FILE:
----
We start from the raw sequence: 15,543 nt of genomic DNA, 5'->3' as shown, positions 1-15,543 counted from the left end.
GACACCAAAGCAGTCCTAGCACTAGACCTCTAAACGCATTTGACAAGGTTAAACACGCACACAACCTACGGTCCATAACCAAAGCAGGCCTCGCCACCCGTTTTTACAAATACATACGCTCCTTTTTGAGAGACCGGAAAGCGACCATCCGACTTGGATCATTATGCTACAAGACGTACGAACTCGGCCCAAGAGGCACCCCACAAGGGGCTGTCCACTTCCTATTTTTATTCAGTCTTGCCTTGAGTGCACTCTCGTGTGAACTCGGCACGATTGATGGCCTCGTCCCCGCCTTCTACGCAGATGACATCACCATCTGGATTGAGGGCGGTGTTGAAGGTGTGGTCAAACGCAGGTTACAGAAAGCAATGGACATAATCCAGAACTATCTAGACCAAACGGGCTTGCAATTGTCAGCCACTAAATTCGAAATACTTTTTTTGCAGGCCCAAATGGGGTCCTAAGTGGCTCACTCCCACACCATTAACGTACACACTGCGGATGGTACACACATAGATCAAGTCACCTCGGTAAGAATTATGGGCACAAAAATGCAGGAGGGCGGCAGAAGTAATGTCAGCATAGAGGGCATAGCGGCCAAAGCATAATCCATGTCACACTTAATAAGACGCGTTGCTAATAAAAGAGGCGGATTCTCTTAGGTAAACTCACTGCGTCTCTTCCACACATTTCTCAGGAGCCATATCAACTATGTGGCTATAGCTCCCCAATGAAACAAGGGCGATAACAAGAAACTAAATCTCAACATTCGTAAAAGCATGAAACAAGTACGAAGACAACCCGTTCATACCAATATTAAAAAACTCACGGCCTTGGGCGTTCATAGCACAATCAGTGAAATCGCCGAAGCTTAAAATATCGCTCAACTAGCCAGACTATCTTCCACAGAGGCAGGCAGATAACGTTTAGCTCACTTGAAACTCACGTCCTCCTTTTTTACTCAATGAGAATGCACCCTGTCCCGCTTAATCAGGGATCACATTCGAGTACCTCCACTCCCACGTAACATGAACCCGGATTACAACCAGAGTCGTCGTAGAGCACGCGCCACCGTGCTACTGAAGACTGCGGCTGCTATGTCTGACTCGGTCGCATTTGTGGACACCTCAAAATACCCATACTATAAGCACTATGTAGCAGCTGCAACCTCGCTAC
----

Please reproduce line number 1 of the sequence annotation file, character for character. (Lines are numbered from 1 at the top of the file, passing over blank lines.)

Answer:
We start from the raw sequence: 15,543 nt of genomic DNA, 5'->3' as shown, positions 1-15,543 counted from the left end.